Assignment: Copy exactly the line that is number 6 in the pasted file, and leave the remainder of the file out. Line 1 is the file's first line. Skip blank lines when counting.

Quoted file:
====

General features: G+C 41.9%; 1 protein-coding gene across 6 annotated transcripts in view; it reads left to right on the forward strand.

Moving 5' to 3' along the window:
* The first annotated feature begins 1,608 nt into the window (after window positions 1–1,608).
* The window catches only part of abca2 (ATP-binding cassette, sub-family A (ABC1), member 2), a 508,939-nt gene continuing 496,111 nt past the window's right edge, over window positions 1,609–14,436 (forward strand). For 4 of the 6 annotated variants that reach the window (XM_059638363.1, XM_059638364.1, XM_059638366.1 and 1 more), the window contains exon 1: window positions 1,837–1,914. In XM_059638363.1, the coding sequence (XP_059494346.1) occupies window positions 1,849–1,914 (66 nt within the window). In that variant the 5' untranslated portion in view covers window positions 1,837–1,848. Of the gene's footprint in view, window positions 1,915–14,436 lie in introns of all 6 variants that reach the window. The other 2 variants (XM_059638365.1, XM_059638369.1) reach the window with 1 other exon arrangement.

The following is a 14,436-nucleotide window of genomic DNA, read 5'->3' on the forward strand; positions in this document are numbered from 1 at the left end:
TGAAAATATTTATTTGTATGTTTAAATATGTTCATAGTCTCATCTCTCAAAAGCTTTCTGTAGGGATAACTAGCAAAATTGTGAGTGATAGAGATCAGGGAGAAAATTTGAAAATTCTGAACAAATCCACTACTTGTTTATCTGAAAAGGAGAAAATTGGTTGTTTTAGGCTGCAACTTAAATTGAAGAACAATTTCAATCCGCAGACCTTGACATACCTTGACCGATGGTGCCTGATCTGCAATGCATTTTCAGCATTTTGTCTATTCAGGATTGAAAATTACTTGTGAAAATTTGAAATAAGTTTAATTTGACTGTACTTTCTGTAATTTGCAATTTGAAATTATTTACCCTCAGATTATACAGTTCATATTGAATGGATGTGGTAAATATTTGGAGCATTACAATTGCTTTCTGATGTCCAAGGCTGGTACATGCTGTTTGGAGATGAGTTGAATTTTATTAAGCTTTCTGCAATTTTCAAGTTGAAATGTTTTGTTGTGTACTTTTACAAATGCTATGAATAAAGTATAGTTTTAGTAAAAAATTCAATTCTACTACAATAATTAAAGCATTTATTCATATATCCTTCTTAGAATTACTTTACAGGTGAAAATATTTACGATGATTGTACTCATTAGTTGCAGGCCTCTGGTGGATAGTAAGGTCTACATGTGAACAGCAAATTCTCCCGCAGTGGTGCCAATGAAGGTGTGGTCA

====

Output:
TGAAAATATTTATTTGTATGTTTAAATATGTTCATAGTCTCATCTCTCAAAAGCTTTCTGTAGGGATAACTAGCAAAATTGTGAGTGATAGAGATCAGGGAGAAAATTTGAAAATTCTGAACAAATCCACTACTTGTTTATCTGAAAAGGAGAAAATTGGTTGTTTTAGGCTGCAACTTAAATTGAAGAACAATTTCAATCCGCAGACCTTGACATACCTTGACCGATGGTGCCTGATCTGCAATGCATTTTCAGCATTTTGTCTATTCAGGATTGAAAATTACTTGTGAAAATTTGAAATAAGTTTAATTTGACTGTACTTTCTGTAATTTGCAATTTGAAATTATTTACCCTCAGATTATACAGTTCATATTGAATGGATGTGGTAAATATTTGGAGCATTACAATTGCTTTCTGATGTCCAAGGCTGGTACATGCTGTTTGGAGATGAGTTGAATTTTATTAAGCTTTCTGCAATTTTCAAGTTGAAATGTTTTGTTGTGTACTTTTACAAATGCTATGAATAAAGTATAGTTTTAGTAAAAAATTCAATTCTACTACAATAATTAAAGCATTTATTCATATATCCTTCTTAGAATTACTTTACAGGTGAAAATATTTACGATGATTGTACTCATTAGTTGCAGGCCTCTGGTGGATAGTAAGGTCTACATGTGAACAGCAAATTCTCCCGCAGTGGTGCCAATGAAGGTGTGGTCA